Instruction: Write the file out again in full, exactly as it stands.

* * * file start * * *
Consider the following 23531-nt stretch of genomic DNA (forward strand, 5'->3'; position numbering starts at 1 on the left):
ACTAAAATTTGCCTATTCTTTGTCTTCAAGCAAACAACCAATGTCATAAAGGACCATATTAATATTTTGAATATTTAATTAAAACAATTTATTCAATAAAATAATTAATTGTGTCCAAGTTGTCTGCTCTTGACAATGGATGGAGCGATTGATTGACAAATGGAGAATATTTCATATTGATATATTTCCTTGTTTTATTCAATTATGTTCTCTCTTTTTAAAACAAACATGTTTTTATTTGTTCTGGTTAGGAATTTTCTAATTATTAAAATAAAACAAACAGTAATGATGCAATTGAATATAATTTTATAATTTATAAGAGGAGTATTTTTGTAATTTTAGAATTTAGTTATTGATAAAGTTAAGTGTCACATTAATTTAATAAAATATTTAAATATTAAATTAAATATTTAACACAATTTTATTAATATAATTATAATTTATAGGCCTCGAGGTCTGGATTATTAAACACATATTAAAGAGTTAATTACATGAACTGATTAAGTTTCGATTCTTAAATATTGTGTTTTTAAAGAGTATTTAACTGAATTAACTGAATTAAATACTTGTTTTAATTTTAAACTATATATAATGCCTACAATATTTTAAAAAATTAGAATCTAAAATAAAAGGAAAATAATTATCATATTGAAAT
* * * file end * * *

Consider the following 23531-nt stretch of genomic DNA (forward strand, 5'->3'; position numbering starts at 1 on the left):
ACTAAAATTTGCCTATTCTTTGTCTTCAAGCAAACAACCAATGTCATAAAGGACCATATTAATATTTTGAATATTTAATTAAAACAATTTATTCAATAAAATAATTAATTGTGTCCAAGTTGTCTGCTCTTGACAATGGATGGAGCGATTGATTGACAAATGGAGAATATTTCATATTGATATATTTCCTTGTTTTATTCAATTATGTTCTCTCTTTTTAAAACAAACATGTTTTTATTTGTTCTGGTTAGGAATTTTCTAATTATTAAAATAAAACAAACAGTAATGATGCAATTGAATATAATTTTATAATTTATAAGAGGAGTATTTTTGTAATTTTAGAATTTAGTTATTGATAAAGTTAAGTGTCACATTAATTTAATAAAATATTTAAATATTAAATTAAATATTTAACACAATTTTATTAATATAATTATAATTTATAGGCCTCGAGGTCTGGATTATTAAACACATATTAAAGAGTTAATTACATGAACTGATTAAGTTTCGATTCTTAAATATTGTGTTTTTAAAGAGTATTTAACTGAATTAACTGAATTAAATACTTGTTTTAATTTTAAACTATATATAATGCCTACAATATTTTAAAAAATTAGAATCTAAAATAAAAGGAAAATAATTATCATATTGAAAT